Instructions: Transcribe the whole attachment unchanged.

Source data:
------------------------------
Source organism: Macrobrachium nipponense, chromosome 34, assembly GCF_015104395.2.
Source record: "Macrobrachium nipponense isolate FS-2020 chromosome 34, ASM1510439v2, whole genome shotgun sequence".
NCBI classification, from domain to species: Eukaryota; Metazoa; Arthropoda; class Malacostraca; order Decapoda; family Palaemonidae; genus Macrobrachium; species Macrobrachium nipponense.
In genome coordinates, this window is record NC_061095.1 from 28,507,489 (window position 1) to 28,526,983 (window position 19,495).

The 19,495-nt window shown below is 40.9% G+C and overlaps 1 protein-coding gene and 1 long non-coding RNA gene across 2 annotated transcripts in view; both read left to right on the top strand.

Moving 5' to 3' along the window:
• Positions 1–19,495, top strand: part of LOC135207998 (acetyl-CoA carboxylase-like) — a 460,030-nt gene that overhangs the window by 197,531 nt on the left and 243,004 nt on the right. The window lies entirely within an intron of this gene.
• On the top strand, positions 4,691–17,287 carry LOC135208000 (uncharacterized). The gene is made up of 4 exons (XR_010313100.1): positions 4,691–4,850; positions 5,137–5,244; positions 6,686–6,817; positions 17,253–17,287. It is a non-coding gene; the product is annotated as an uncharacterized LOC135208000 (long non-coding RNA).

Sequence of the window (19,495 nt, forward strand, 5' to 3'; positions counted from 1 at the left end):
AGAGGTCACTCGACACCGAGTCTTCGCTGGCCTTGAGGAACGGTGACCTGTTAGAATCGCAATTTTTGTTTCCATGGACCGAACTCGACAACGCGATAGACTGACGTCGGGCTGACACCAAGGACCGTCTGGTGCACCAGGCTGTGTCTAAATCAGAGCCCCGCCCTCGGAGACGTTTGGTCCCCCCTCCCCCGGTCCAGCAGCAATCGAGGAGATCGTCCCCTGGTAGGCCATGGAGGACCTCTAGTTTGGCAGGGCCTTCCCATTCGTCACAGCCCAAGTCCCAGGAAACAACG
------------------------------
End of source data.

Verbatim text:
Source organism: Macrobrachium nipponense, chromosome 34, assembly GCF_015104395.2.
Source record: "Macrobrachium nipponense isolate FS-2020 chromosome 34, ASM1510439v2, whole genome shotgun sequence".
NCBI classification, from domain to species: Eukaryota; Metazoa; Arthropoda; class Malacostraca; order Decapoda; family Palaemonidae; genus Macrobrachium; species Macrobrachium nipponense.
In genome coordinates, this window is record NC_061095.1 from 28,507,489 (window position 1) to 28,526,983 (window position 19,495).

The 19,495-nt window shown below is 40.9% G+C and overlaps 1 protein-coding gene and 1 long non-coding RNA gene across 2 annotated transcripts in view; both read left to right on the top strand.

Moving 5' to 3' along the window:
• Positions 1–19,495, top strand: part of LOC135207998 (acetyl-CoA carboxylase-like) — a 460,030-nt gene that overhangs the window by 197,531 nt on the left and 243,004 nt on the right. The window lies entirely within an intron of this gene.
• On the top strand, positions 4,691–17,287 carry LOC135208000 (uncharacterized). The gene is made up of 4 exons (XR_010313100.1): positions 4,691–4,850; positions 5,137–5,244; positions 6,686–6,817; positions 17,253–17,287. It is a non-coding gene; the product is annotated as an uncharacterized LOC135208000 (long non-coding RNA).

Sequence of the window (19,495 nt, forward strand, 5' to 3'; positions counted from 1 at the left end):
AGAGGTCACTCGACACCGAGTCTTCGCTGGCCTTGAGGAACGGTGACCTGTTAGAATCGCAATTTTTGTTTCCATGGACCGAACTCGACAACGCGATAGACTGACGTCGGGCTGACACCAAGGACCGTCTGGTGCACCAGGCTGTGTCTAAATCAGAGCCCCGCCCTCGGAGACGTTTGGTCCCCCCTCCCCCGGTCCAGCAGCAATCGAGGAGATCGTCCCCTGGTAGGCCATGGAGGACCTCTAGTTTGGCAGGGCCTTCCCATTCGTCACAGCCCAAGTCCCAGGAAACAACG